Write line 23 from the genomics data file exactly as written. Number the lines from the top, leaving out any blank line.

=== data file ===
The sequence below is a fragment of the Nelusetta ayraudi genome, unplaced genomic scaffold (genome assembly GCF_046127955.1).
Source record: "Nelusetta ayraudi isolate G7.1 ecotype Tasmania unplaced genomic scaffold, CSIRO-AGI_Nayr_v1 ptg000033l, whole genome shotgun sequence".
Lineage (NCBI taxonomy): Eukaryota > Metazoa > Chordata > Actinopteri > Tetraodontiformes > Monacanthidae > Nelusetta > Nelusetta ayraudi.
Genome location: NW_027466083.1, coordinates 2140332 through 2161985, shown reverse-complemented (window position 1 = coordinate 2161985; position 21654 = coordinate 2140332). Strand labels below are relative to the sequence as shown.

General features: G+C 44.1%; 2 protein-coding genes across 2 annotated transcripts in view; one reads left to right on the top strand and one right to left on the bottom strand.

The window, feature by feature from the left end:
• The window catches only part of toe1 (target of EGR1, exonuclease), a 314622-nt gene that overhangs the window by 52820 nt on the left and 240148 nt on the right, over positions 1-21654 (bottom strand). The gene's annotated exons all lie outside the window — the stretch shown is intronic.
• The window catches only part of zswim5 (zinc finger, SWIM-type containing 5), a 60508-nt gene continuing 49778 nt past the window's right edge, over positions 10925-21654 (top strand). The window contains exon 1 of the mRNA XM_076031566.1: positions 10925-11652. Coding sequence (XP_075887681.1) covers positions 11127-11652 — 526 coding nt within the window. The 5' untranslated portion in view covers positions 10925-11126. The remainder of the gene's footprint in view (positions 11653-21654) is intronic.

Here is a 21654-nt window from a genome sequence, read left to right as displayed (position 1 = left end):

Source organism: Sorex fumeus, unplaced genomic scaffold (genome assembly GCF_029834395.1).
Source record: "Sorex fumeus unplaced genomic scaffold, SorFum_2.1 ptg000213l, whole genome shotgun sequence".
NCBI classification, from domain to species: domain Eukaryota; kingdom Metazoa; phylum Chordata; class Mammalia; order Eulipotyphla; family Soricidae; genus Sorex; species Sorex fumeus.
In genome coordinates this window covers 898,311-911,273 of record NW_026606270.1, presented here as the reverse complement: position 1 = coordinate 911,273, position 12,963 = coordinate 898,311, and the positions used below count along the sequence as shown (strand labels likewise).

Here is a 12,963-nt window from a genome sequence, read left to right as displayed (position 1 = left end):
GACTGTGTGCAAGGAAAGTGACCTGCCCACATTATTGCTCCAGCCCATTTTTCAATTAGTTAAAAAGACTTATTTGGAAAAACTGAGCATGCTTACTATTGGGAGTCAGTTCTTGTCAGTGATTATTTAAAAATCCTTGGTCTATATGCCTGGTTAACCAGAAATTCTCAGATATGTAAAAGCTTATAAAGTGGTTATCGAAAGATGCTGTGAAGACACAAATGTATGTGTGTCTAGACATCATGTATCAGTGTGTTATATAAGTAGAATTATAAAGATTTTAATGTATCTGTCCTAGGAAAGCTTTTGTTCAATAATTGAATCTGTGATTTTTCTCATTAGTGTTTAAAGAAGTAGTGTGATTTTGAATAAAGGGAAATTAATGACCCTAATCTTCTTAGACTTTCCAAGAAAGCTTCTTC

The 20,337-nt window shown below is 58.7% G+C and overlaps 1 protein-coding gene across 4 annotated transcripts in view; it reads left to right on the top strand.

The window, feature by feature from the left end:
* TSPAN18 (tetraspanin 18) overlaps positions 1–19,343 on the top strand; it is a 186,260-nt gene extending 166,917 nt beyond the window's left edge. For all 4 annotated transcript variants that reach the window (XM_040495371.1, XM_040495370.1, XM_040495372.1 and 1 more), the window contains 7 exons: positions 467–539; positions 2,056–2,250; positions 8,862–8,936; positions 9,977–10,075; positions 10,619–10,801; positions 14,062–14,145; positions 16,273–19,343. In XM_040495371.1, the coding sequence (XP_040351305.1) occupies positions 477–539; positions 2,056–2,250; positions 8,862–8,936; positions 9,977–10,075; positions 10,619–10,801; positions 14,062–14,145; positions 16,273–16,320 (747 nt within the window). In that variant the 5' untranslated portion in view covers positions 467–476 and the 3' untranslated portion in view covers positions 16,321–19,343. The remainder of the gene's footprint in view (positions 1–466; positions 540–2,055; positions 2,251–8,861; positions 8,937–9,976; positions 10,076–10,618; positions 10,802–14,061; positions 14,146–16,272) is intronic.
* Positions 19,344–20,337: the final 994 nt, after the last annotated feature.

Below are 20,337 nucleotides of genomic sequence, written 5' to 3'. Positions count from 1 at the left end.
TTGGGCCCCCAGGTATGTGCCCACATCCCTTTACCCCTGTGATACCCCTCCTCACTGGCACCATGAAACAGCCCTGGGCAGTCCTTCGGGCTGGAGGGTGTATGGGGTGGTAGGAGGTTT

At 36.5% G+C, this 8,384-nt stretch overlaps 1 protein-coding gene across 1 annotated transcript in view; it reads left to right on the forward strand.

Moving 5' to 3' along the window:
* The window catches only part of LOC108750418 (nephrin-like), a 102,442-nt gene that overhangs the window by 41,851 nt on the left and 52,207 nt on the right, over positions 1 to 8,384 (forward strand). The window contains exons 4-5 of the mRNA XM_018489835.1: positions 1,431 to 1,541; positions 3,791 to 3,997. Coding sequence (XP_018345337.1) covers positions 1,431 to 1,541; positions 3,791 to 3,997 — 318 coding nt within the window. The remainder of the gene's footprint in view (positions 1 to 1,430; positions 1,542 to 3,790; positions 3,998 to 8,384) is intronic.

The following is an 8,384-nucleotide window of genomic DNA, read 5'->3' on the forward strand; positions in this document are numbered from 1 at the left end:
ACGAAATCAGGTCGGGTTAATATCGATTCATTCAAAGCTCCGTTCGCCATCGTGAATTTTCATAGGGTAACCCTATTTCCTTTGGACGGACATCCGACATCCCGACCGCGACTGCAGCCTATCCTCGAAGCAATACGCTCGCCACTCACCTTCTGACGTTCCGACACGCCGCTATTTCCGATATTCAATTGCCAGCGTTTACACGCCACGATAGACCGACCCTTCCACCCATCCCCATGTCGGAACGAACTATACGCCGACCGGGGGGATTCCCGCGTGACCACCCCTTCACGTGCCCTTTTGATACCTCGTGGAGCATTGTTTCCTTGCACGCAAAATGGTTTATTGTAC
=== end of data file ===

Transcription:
Moving 5' to 3' along the window: